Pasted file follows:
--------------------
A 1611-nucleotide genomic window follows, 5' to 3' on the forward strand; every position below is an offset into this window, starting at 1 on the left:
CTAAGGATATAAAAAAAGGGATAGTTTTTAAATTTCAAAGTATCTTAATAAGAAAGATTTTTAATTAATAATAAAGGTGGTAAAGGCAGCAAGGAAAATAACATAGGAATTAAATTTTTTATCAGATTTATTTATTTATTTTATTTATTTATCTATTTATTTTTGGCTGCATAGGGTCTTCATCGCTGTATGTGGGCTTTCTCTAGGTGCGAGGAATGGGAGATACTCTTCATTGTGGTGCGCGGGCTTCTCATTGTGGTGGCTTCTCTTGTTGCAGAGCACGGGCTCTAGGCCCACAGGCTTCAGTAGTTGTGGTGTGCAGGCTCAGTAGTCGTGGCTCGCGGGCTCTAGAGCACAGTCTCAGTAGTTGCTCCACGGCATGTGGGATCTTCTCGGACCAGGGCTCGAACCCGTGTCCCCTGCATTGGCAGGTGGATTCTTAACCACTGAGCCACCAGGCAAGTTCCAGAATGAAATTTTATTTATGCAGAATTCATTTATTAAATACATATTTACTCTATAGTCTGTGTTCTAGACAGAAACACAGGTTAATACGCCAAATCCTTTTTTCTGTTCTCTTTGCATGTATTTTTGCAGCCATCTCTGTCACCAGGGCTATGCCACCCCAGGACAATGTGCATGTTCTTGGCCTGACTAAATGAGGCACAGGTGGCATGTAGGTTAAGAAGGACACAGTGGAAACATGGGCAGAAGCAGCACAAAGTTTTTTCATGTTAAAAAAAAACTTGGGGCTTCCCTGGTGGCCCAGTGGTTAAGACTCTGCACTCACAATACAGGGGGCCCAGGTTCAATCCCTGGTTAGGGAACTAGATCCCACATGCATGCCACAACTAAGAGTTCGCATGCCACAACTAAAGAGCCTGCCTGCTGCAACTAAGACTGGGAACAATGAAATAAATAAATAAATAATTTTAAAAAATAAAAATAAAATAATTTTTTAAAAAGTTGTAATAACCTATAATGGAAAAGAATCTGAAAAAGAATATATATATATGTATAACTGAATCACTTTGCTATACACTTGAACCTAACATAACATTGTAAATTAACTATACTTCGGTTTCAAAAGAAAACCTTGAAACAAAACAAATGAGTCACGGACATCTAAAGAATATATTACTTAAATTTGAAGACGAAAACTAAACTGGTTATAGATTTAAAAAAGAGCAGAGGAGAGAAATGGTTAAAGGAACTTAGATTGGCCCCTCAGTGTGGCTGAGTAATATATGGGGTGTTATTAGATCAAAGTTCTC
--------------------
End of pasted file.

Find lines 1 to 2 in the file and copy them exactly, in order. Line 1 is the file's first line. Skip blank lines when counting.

A 1611-nucleotide genomic window follows, 5' to 3' on the forward strand; every position below is an offset into this window, starting at 1 on the left:
CTAAGGATATAAAAAAAGGGATAGTTTTTAAATTTCAAAGTATCTTAATAAGAAAGATTTTTAATTAATAATAAAGGTGGTAAAGGCAGCAAGGAAAATAACATAGGAATTAAATTTTTTATCAGATTTATTTATTTATTTTATTTATTTATCTATTTATTTTTGGCTGCATAGGGTCTTCATCGCTGTATGTGGGCTTTCTCTAGGTGCGAGGAATGGGAGATACTCTTCATTGTGGTGCGCGGGCTTCTCATTGTGGTGGCTTCTCTTGTTGCAGAGCACGGGCTCTAGGCCCACAGGCTTCAGTAGTTGTGGTGTGCAGGCTCAGTAGTCGTGGCTCGCGGGCTCTAGAGCACAGTCTCAGTAGTTGCTCCACGGCATGTGGGATCTTCTCGGACCAGGGCTCGAACCCGTGTCCCCTGCATTGGCAGGTGGATTCTTAACCACTGAGCCACCAGGCAAGTTCCAGAATGAAATTTTATTTATGCAGAATTCATTTATTAAATACATATTTACTCTATAGTCTGTGTTCTAGACAGAAACACAGGTTAATACGCCAAATCCTTTTTTCTGTTCTCTTTGCATGTATTTTTGCAGCCATCTCTGTCACCAGGGCTATGCCACCCCAGGACAATGTGCATGTTCTTGGCCTGACTAAATGAGGCACAGGTGGCATGTAGGTTAAGAAGGACACAGTGGAAACATGGGCAGAAGCAGCACAAAGTTTTTTCATGTTAAAAAAAAACTTGGGGCTTCCCTGGTGGCCCAGTGGTTAAGACTCTGCACTCACAATACAGGGGGCCCAGGTTCAATCCCTGGTTAGGGAACTAGATCCCACATGCATGCCACAACTAAGAGTTCGCATGCCACAACTAAAGAGCCTGCCTGCTGCAACTAAGACTGGGAACAATGAAATAAATAAATAAATAATTTTAAAAAATAAAAATAAAATAATTTTTTAAAAAGTTGTAATAACCTATAATGGAAAAGAATCTGAAAAAGAATATATATATATGTATAACTGAATCACTTTGCTATACACTTGAACCTAACATAACATTGTAAATTAACTATACTTCGGTTTCAAAAGAAAACCTTGAAACAAAACAAATGAGTCACGGACATCTAAAGAATATATTACTTAAATTTGAAGACGAAAACTAAACTGGTTATAGATTTAAAAAAGAGCAGAGGAGAGAAATGGTTAAAGGAACTTAGATTGGCCCCTCAGTGTGGCTGAGTAATATATGGGGTGTTATTAGATCAAAGTTCTC